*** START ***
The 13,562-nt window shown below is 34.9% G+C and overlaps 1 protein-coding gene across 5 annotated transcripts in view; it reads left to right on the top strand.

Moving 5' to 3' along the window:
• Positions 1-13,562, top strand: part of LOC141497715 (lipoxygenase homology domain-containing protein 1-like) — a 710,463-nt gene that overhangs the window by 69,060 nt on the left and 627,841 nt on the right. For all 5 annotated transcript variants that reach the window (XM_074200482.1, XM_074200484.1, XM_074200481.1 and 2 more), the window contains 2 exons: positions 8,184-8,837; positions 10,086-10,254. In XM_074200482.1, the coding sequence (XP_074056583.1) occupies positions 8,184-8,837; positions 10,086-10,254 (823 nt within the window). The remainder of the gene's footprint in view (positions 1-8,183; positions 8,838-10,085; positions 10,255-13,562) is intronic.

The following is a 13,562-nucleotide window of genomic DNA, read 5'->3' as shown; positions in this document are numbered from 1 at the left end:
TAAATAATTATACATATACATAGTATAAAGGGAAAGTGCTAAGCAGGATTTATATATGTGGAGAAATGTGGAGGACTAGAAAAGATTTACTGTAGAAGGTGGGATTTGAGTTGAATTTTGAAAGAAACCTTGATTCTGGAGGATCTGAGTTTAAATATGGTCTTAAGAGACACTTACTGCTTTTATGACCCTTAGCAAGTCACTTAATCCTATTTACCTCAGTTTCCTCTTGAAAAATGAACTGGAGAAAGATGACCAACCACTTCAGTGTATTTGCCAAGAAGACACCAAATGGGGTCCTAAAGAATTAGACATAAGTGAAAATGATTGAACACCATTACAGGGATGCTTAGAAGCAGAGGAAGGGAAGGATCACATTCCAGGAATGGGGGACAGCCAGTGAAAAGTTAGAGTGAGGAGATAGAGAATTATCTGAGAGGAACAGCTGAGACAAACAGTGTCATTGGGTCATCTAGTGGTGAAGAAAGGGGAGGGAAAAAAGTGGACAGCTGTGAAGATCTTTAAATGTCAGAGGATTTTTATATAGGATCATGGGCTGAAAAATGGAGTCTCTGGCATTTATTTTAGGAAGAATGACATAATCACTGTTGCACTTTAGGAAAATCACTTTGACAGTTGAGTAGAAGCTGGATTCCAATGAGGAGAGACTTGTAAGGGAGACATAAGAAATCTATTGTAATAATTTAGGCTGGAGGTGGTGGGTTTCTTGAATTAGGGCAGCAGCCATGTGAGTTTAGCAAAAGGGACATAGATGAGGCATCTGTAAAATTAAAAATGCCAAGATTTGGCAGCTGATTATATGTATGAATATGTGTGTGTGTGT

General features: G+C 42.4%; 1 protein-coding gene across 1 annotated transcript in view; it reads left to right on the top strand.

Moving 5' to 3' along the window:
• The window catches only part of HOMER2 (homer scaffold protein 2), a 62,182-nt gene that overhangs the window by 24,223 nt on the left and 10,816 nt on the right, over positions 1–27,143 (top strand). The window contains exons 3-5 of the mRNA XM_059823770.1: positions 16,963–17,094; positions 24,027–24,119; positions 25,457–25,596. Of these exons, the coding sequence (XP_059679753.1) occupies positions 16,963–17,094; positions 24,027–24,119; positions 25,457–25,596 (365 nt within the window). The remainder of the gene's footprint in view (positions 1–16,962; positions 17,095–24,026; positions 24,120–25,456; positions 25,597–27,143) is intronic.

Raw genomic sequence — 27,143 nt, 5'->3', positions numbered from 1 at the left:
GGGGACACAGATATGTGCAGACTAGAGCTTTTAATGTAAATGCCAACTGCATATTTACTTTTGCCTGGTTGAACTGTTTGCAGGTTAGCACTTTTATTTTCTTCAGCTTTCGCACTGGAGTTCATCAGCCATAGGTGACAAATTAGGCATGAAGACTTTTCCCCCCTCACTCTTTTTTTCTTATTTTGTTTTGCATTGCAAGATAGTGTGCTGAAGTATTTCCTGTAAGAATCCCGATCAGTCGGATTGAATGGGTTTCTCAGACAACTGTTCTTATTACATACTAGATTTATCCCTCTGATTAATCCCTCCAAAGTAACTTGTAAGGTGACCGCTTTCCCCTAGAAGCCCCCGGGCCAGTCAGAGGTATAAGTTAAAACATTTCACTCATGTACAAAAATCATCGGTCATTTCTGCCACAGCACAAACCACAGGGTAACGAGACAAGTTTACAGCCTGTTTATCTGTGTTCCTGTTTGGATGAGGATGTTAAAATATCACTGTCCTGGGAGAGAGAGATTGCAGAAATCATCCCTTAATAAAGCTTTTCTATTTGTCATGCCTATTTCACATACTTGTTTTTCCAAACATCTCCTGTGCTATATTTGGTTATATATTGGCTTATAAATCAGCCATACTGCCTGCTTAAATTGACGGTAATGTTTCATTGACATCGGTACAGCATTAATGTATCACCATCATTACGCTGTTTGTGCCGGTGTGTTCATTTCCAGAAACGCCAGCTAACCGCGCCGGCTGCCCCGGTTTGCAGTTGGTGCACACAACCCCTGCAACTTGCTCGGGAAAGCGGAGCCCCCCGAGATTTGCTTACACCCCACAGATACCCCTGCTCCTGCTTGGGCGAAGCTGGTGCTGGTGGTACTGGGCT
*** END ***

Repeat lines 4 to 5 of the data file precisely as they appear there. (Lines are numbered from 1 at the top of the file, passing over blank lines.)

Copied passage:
The following is a 13,562-nucleotide window of genomic DNA, read 5'->3' as shown; positions in this document are numbered from 1 at the left end:
TAAATAATTATACATATACATAGTATAAAGGGAAAGTGCTAAGCAGGATTTATATATGTGGAGAAATGTGGAGGACTAGAAAAGATTTACTGTAGAAGGTGGGATTTGAGTTGAATTTTGAAAGAAACCTTGATTCTGGAGGATCTGAGTTTAAATATGGTCTTAAGAGACACTTACTGCTTTTATGACCCTTAGCAAGTCACTTAATCCTATTTACCTCAGTTTCCTCTTGAAAAATGAACTGGAGAAAGATGACCAACCACTTCAGTGTATTTGCCAAGAAGACACCAAATGGGGTCCTAAAGAATTAGACATAAGTGAAAATGATTGAACACCATTACAGGGATGCTTAGAAGCAGAGGAAGGGAAGGATCACATTCCAGGAATGGGGGACAGCCAGTGAAAAGTTAGAGTGAGGAGATAGAGAATTATCTGAGAGGAACAGCTGAGACAAACAGTGTCATTGGGTCATCTAGTGGTGAAGAAAGGGGAGGGAAAAAAGTGGACAGCTGTGAAGATCTTTAAATGTCAGAGGATTTTTATATAGGATCATGGGCTGAAAAATGGAGTCTCTGGCATTTATTTTAGGAAGAATGACATAATCACTGTTGCACTTTAGGAAAATCACTTTGACAGTTGAGTAGAAGCTGGATTCCAATGAGGAGAGACTTGTAAGGGAGACATAAGAAATCTATTGTAATAATTTAGGCTGGAGGTGGTGGGTTTCTTGAATTAGGGCAGCAGCCATGTGAGTTTAGCAAAAGGGACATAGATGAGGCATCTGTAAAATTAAAAATGCCAAGATTTGGCAGCTGATTATATGTATGAATATGTGTGTGTGTGT